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An Intellectual History
Gratitude is often understood as etiquette rather than ethics, an emotion rather than politics. It was not always so. From Seneca to Shakespeare, gratitude was a public virtue. The circle of benefaction and return of service worked to make society strong. But at the beginning of the modern era, European thinkers began to imagine a political economy freed from the burdens of gratitude. Though this rethinking was part of a larger process of secularization, it was also a distorted byproduct of an impulse ultimately rooted in the teachings of Jesus and the apostle Paul. Christians believed that God stood at the center of the circle of gratitude. God was the object of thanksgiving and God gave graciously. Thus, Christians taught that grace cancelled the oppressive debts of a purely political gratitude. Gratitude: An Intellectual History examines changing conceptions of gratitude from Homer to the present. In so doing, Peter J. Leithart highlights the profound cultural impact of early Christian “ingratitude,” the release of humankind from the bonds of social and political reciprocity by a benevolent God who gave—and who continues to give—graciously.
Of Circles, Lines, and Soup Tureens
1 Circles of Honor
2 Benefits and Good Offices
3 Ingrates and the Infinite Circle
4 Patron Saints and the Poor
5 Monster Ingratitude
6 The Circle and the Line
7 Methodological Ingratitude
III—Reciprocity Rediscovered, Reciprocity Suspected
8 Primitive Circles
9 Denken ist Danken
10 Gifts Without Gratitude
A Theistic Modernity
"Creative, Insightful, and Ambitious"
—Gary A. Anderson, University of Notre Dame, First Things
"Peter Leithart’s book addresses what he has perceived to be a significant gap in the literature, namely tracing how thinking in the West about gratitude has shifted since first attracting the interest of the Greek and Roman philosophers. His work demonstrates how the emergence of Christianity in particular caused a very sizeable rethink on the subject, a radical redefinition which has been widely influential, and yet not often in all its ramifications."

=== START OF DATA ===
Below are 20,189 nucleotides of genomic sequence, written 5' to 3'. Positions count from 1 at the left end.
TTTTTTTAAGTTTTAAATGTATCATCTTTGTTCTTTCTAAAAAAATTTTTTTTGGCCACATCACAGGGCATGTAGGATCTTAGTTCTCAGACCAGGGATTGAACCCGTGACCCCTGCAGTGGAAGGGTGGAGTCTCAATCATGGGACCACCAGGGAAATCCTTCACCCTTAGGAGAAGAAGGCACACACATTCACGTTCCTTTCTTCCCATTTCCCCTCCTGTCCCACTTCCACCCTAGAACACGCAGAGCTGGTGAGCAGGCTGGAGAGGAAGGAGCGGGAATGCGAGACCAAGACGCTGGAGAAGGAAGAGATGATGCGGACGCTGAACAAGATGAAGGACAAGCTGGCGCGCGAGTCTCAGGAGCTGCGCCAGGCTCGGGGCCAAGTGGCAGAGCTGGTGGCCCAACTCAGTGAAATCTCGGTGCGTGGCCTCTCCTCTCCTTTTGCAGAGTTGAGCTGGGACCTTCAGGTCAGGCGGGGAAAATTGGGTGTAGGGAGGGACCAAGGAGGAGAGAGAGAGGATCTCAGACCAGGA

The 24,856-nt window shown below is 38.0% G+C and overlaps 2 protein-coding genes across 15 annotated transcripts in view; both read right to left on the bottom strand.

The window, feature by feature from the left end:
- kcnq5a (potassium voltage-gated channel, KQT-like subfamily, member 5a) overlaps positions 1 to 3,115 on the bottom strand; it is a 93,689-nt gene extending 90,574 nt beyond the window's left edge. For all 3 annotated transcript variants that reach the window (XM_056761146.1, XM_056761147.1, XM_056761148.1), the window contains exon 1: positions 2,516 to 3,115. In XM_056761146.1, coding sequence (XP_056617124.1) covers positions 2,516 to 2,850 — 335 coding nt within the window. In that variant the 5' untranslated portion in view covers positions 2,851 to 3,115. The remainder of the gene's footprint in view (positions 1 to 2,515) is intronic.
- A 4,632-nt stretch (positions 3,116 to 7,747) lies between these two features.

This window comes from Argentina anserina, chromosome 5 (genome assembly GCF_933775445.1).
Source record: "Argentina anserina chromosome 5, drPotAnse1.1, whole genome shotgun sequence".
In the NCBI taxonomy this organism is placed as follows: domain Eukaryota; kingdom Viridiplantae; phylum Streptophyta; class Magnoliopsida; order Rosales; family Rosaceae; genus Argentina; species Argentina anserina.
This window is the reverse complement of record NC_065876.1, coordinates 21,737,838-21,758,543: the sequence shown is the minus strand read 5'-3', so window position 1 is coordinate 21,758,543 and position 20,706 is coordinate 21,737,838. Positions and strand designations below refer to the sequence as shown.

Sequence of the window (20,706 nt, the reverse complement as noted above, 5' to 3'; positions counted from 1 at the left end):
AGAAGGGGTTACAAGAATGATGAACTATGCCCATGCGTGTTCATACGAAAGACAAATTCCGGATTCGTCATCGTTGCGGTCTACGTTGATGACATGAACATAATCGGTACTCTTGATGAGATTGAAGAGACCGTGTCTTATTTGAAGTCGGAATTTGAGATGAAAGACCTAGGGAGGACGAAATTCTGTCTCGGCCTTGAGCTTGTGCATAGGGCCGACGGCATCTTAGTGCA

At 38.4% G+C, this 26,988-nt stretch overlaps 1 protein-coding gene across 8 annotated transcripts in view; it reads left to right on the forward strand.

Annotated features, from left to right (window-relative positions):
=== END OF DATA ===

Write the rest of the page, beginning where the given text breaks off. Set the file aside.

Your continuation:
— Peter Donald, Scottish Bulletin of Evangelical Theology
“One of the distinct pleasures of a new Leithart book is the opportunity it gives us to watch a smart, unpredictable mind sharing his reactions to the books he's worked through. This new work deepens that pleasure.”
—Wesley Hill, Assistant Professor of Biblical Studies, Trinity School for Ministry, Christianity Today
“Leithart’s masterful, commanding narrative takes several surprising turns, teasing out the revolutionary disruption of Christian ingratitude in social and political life—a refusal to bargain and grovel precisely because we are fundamentally grateful to the Creator and risen King.”
—James K.A. Smith, Professor of Philosophy, Calvin College, and Editor, Comment magazine
"Clear and cogent, Gratitude provides an opportunity for faculty and students alike to rethink issues that are both intellectual and practical."
—L. J. Alderink, Concordia College, Choice
“Elegantly written, intellectually stimulating, and practically helpful”
—Stephen Witmer, Themelios
"...Leithart is exemplary in his performance of what a kind of Christian-theological account of history of ideas might look like."
—Johnny Walker, Freedom in Orthodoxy
“This is no ‘gratitude lite’ approach with its blending of philosophical, theological, political, and social sciences perspectives. Leithart persuasively makes a case for why gratitude is intrinsically interesting.”
—Robert Emmons, co-editor of The Psychology of Gratitude, and author of Thanks! and Gratitude Works!
“From Homer to the present, poets, theologians, and thinkers have struggled to find a proper place for this all-important, yet potentially toxic virtue. In a masterpiece of exposition, Peter Leithart tells the story of their efforts. To read this book is to listen in on the debate of an entire civilization, across the ages, over the nature of its own cohesion.”
—Peter Brown, Philip and Beulah Rollins Professor of History, Emeritus, Princeton University
Peter J. Leithart is Adjunct Senior Fellow in Theology at New Saint Andrews College and President of Trinity House Institute for Biblical, Liturgical, and Cultural Studies. He is the author of more than twenty books, including, Deep Exegesis: The Mystery of Reading Scripture (Baylor University Press, 2009).